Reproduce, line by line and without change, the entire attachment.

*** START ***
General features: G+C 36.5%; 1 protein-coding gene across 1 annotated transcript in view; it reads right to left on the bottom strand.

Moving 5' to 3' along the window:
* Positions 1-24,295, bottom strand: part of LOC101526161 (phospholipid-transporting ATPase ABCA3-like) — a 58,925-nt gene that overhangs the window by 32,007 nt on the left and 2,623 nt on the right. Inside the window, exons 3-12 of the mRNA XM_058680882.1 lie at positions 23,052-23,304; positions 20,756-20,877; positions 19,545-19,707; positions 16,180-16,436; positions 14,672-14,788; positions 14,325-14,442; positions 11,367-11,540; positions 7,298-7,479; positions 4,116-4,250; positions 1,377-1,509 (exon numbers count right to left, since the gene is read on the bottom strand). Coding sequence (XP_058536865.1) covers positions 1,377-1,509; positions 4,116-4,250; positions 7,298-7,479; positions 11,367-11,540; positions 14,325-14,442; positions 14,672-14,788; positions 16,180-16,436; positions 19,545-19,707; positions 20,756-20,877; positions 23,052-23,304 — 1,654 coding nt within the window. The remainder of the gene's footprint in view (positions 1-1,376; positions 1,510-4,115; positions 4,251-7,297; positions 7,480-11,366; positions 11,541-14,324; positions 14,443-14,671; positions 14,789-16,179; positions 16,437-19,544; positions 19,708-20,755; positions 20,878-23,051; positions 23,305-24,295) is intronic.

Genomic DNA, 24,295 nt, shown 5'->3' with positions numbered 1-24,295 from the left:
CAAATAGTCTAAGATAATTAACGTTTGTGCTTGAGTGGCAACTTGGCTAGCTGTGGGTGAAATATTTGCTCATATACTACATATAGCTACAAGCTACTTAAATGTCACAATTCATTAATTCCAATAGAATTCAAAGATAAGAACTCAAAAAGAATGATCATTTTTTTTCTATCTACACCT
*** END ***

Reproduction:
General features: G+C 36.5%; 1 protein-coding gene across 1 annotated transcript in view; it reads right to left on the bottom strand.

Moving 5' to 3' along the window:
* Positions 1-24,295, bottom strand: part of LOC101526161 (phospholipid-transporting ATPase ABCA3-like) — a 58,925-nt gene that overhangs the window by 32,007 nt on the left and 2,623 nt on the right. Inside the window, exons 3-12 of the mRNA XM_058680882.1 lie at positions 23,052-23,304; positions 20,756-20,877; positions 19,545-19,707; positions 16,180-16,436; positions 14,672-14,788; positions 14,325-14,442; positions 11,367-11,540; positions 7,298-7,479; positions 4,116-4,250; positions 1,377-1,509 (exon numbers count right to left, since the gene is read on the bottom strand). Coding sequence (XP_058536865.1) covers positions 1,377-1,509; positions 4,116-4,250; positions 7,298-7,479; positions 11,367-11,540; positions 14,325-14,442; positions 14,672-14,788; positions 16,180-16,436; positions 19,545-19,707; positions 20,756-20,877; positions 23,052-23,304 — 1,654 coding nt within the window. The remainder of the gene's footprint in view (positions 1-1,376; positions 1,510-4,115; positions 4,251-7,297; positions 7,480-11,366; positions 11,541-14,324; positions 14,443-14,671; positions 14,789-16,179; positions 16,437-19,544; positions 19,708-20,755; positions 20,878-23,051; positions 23,305-24,295) is intronic.

Genomic DNA, 24,295 nt, shown 5'->3' with positions numbered 1-24,295 from the left:
CAAATAGTCTAAGATAATTAACGTTTGTGCTTGAGTGGCAACTTGGCTAGCTGTGGGTGAAATATTTGCTCATATACTACATATAGCTACAAGCTACTTAAATGTCACAATTCATTAATTCCAATAGAATTCAAAGATAAGAACTCAAAAAGAATGATCATTTTTTTTCTATCTACACCT